Flora and fauna : Mistle thrush

mistle2Flora and fauna : Mistles

I’ve been trying to come up with some Christmassy flora and fauna facts: in the past I’ve done holly and covered ivy.

Then the thought came to me that we don’t get much mistletoe growing round these parts.

By coincidence we’ve currently got a couple of mistle thrushes which have been hanging about and presumably roosting in a large holly tree in the garden. A pair nested in there a few Springs ago and reared chicks until one evening whilst we were sipping tea (or something) in the garden, a sparrowhawk spent half an hour raiding the nest and taking the nestlings individually, returning at five minute intervals for another one whilst the parents created around them.

Mistle thrushes, bigger, greyer and more timid than their song thrush cousins are generally early nesters, and the parents often do their singing (a sad, plaintive, and tuneless song) in rainy and windy conditions – often when nothing else is singing. This has led to their evocative country name of ‘stormcock’.

But let’s get back to the word…mistle…what does it mean?
According to one source it just refers to what we call drizzle – fine misty rain – and this does fit with the thrush’s singing habits.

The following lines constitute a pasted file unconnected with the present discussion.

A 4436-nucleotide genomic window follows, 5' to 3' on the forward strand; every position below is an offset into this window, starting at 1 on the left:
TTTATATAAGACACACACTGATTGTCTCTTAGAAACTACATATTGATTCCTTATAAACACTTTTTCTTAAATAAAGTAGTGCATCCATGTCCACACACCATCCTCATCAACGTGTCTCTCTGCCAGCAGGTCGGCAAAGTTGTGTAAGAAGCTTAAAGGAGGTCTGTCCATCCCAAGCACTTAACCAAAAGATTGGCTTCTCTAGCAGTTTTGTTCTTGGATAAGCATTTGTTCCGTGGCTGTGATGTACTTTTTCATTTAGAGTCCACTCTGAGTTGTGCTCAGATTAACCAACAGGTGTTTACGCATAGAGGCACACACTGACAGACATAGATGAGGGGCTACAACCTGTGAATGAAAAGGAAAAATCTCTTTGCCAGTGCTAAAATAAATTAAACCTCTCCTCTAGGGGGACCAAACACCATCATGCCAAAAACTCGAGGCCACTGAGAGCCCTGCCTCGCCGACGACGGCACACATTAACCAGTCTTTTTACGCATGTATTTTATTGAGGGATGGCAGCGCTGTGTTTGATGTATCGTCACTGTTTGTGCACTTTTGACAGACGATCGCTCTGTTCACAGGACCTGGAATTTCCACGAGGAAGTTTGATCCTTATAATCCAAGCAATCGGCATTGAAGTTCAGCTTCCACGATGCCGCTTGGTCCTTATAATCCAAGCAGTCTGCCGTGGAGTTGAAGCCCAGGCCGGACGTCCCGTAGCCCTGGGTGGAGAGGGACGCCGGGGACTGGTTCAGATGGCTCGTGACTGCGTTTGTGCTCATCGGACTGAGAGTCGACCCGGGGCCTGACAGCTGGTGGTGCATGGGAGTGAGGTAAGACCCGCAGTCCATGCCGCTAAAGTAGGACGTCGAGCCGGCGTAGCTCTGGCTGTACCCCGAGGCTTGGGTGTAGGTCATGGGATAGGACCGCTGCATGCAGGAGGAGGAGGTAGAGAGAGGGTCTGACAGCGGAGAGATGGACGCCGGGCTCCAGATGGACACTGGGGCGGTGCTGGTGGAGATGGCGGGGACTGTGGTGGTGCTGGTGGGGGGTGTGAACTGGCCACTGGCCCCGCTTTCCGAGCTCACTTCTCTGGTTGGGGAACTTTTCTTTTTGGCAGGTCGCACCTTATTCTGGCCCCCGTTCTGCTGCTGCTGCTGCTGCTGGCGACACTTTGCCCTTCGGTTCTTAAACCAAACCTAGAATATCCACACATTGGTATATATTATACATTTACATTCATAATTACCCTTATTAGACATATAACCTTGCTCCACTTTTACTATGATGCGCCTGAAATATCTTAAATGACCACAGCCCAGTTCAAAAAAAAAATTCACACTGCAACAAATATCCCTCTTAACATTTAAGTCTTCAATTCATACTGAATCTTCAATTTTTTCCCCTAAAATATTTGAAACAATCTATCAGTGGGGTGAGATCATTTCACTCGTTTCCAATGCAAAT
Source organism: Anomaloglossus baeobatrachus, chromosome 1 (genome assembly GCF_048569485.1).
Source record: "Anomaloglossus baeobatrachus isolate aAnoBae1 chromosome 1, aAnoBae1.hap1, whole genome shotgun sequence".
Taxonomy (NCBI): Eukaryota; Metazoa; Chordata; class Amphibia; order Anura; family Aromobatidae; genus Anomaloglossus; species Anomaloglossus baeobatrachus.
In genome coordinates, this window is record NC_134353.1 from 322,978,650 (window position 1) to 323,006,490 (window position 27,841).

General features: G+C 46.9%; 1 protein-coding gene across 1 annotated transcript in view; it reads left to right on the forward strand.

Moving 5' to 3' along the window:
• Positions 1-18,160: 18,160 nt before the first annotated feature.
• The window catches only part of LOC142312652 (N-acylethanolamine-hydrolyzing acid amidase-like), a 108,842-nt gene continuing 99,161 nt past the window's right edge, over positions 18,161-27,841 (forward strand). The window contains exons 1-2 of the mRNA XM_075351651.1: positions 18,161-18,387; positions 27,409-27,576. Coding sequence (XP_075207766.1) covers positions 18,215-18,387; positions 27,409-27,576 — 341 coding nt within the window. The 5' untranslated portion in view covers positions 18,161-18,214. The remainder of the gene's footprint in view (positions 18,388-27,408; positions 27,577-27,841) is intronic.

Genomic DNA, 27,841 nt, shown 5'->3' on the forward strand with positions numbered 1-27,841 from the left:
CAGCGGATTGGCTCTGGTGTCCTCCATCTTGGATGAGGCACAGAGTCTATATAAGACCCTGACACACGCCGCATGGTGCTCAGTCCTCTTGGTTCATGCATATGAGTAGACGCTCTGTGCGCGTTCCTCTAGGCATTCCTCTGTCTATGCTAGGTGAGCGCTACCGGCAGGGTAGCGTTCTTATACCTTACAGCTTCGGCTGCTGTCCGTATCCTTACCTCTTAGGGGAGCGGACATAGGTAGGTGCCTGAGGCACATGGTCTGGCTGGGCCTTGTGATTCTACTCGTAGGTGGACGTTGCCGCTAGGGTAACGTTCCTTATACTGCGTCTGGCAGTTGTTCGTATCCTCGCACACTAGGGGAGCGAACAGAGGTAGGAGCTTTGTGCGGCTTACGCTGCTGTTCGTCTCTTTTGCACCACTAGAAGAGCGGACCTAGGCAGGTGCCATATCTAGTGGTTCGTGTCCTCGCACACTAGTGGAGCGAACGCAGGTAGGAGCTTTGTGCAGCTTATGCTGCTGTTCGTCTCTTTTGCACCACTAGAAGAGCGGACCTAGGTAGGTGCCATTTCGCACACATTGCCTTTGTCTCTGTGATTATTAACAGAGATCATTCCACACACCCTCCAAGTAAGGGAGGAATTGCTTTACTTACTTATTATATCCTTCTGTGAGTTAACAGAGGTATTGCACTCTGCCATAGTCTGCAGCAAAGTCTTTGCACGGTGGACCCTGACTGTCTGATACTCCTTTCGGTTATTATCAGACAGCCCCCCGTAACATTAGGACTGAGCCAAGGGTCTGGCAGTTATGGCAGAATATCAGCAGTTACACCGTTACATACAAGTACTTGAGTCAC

However another, more likely definition informs us that ‘mistletoe’ has an Anglo-Saxon origin meaning ‘dung twig’ (mistel=dung and tan=twig).

Mistle thrushes love to eat mistletoe berries, the seeds of which pass through them and are deposited on twigs, leading to the plant growing as a parasite among the branches of trees (particularly fruit trees).

Just to conclude with something completely different, demonstrating how useful it can be to know a little bit about trees: Back in the 1970’s, when Foy’s fruit shop was on Market Street they used to display their Christmas trees for sale on the pavement outside the shop. One of the non-dropping kinds (they were rare then) had clearly been ordered by the Royal Oak pub next door and was labelled as such. Anyhow this good friend of ours, needing an Xmas tree (she shall remain nameless), popped into Foy’s and asked Colin if she could have one of those Royal Oaks like the one outside.

Season’s greetings all and see you in 2016.


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